|Publication number||US4548980 A|
|Application number||US 06/632,830|
|Publication date||Oct 22, 1985|
|Filing date||Jul 20, 1984|
|Priority date||Jul 22, 1983|
|Also published as||DE3426864A1, DE3426864C2|
|Publication number||06632830, 632830, US 4548980 A, US 4548980A, US-A-4548980, US4548980 A, US4548980A|
|Inventors||Takayoshi Nagata, Mitsuaki Hashiyama|
|Original Assignee||Toyo Tire & Rubber Co., Ltd.|
|Export Citation||BiBTeX, EndNote, RefMan|
|Patent Citations (5), Referenced by (34), Classifications (13), Legal Events (6)|
|External Links: USPTO, USPTO Assignment, Espacenet|
1. Field of the Invention
The present invention relates to a rubber composition having a specific furnace carbon black incorporated therein. More particularly, the invention relates to a tire tread rubber composition capable of providing a tire tread having small energy loss and a great coefficient (μw) of sliding friction on a wet road surface.
2. Description of the Prior Art
With the current worldwide concern for saving resources and energy, car manufacturers are making intensive efforts to manufacture automobiles which achieve better mileage economy. To meet this end, studies have been conducted by tire manufacturers to find effective ways to minimize energy loss through tires.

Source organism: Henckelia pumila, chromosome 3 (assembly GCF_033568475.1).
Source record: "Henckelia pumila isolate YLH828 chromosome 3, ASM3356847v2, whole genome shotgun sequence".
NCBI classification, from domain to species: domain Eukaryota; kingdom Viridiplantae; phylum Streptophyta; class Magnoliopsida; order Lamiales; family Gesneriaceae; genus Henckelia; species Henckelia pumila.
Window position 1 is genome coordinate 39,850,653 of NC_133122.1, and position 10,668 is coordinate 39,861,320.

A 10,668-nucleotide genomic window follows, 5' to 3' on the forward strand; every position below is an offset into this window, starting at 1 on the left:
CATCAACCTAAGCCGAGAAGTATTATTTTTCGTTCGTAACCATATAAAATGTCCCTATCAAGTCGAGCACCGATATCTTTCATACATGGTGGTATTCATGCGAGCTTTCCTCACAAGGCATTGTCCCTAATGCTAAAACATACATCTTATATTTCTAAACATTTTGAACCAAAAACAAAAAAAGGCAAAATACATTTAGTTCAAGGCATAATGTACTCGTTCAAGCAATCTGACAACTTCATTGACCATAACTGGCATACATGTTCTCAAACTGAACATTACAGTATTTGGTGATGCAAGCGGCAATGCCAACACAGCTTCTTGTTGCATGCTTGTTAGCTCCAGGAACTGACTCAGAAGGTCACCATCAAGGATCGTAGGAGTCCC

Two principal functions of tires are to support the weight of the automobile and to transmit the driving force of the wheels. As is well known, the energy loss resulting from the friction between a tire and the road surface or from the heat generated by the tire itself has an appreciable effect on the fuel consumption of the car. However, the energy loss which results from the tire itself, i.e., its rolling resistance, cannot be reduced without also decreasing the coefficient (μw) of its sliding friction against a wet road surface. In other words, a tire with a small rolling resistance has a great tendency to skid.